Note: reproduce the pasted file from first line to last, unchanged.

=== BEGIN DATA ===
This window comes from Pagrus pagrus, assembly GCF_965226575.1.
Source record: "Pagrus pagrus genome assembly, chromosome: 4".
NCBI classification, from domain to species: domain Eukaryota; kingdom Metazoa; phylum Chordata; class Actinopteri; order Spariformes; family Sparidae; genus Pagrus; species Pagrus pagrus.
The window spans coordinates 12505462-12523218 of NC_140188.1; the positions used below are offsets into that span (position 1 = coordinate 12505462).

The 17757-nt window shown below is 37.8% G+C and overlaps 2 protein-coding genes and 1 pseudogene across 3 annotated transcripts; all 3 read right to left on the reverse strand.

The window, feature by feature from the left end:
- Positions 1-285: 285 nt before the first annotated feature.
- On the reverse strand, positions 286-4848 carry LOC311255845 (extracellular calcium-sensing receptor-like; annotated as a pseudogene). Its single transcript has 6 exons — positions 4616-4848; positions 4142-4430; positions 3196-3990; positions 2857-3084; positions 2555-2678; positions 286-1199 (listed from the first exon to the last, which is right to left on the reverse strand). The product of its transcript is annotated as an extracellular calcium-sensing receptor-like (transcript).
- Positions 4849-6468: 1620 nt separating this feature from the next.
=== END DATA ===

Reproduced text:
This window comes from Pagrus pagrus, assembly GCF_965226575.1.
Source record: "Pagrus pagrus genome assembly, chromosome: 4".
NCBI classification, from domain to species: domain Eukaryota; kingdom Metazoa; phylum Chordata; class Actinopteri; order Spariformes; family Sparidae; genus Pagrus; species Pagrus pagrus.
The window spans coordinates 12505462-12523218 of NC_140188.1; the positions used below are offsets into that span (position 1 = coordinate 12505462).

The 17757-nt window shown below is 37.8% G+C and overlaps 2 protein-coding genes and 1 pseudogene across 3 annotated transcripts; all 3 read right to left on the reverse strand.

The window, feature by feature from the left end:
- Positions 1-285: 285 nt before the first annotated feature.
- On the reverse strand, positions 286-4848 carry LOC311255845 (extracellular calcium-sensing receptor-like; annotated as a pseudogene). Its single transcript has 6 exons — positions 4616-4848; positions 4142-4430; positions 3196-3990; positions 2857-3084; positions 2555-2678; positions 286-1199 (listed from the first exon to the last, which is right to left on the reverse strand). The product of its transcript is annotated as an extracellular calcium-sensing receptor-like (transcript).
- Positions 4849-6468: 1620 nt separating this feature from the next.